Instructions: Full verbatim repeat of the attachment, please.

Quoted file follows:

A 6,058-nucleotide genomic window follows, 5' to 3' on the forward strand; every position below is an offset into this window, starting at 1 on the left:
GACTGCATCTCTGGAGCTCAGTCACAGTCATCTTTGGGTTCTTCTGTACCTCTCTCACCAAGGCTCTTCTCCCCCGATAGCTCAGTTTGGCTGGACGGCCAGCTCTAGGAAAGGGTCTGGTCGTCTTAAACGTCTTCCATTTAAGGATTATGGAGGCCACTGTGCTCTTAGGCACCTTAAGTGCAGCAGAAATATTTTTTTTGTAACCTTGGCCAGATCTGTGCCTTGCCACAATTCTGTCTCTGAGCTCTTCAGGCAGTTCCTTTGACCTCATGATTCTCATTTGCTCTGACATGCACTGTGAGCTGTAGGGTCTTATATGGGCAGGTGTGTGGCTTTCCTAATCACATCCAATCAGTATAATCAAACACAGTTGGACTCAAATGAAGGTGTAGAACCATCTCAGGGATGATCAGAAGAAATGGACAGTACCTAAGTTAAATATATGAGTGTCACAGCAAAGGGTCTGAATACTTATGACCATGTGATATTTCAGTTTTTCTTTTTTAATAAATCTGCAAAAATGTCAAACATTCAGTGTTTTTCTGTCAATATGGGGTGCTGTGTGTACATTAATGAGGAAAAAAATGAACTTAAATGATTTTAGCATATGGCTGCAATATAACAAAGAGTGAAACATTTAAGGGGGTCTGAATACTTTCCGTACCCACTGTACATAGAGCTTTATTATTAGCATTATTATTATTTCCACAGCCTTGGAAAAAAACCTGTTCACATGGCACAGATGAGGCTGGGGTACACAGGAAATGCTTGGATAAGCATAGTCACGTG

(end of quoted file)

A 6,058-nucleotide genomic window follows, 5' to 3' on the forward strand; every position below is an offset into this window, starting at 1 on the left:
GACTGCATCTCTGGAGCTCAGTCACAGTCATCTTTGGGTTCTTCTGTACCTCTCTCACCAAGGCTCTTCTCCCCCGATAGCTCAGTTTGGCTGGACGGCCAGCTCTAGGAAAGGGTCTGGTCGTCTTAAACGTCTTCCATTTAAGGATTATGGAGGCCACTGTGCTCTTAGGCACCTTAAGTGCAGCAGAAATATTTTTTTTGTAACCTTGGCCAGATCTGTGCCTTGCCACAATTCTGTCTCTGAGCTCTTCAGGCAGTTCCTTTGACCTCATGATTCTCATTTGCTCTGACATGCACTGTGAGCTGTAGGGTCTTATATGGGCAGGTGTGTGGCTTTCCTAATCACATCCAATCAGTATAATCAAACACAGTTGGACTCAAATGAAGGTGTAGAACCATCTCAGGGATGATCAGAAGAAATGGACAGTACCTAAGTTAAATATATGAGTGTCACAGCAAAGGGTCTGAATACTTATGACCATGTGATATTTCAGTTTTTCTTTTTTAATAAATCTGCAAAAATGTCAAACATTCAGTGTTTTTCTGTCAATATGGGGTGCTGTGTGTACATTAATGAGGAAAAAAATGAACTTAAATGATTTTAGCATATGGCTGCAATATAACAAAGAGTGAAACATTTAAGGGGGTCTGAATACTTTCCGTACCCACTGTACATAGAGCTTTATTATTAGCATTATTATTATTTCCACAGCCTTGGAAAAAAACCTGTTCACATGGCACAGATGAGGCTGGGGTACACAGGAAATGCTTGGATAAGCATAGTCACGTG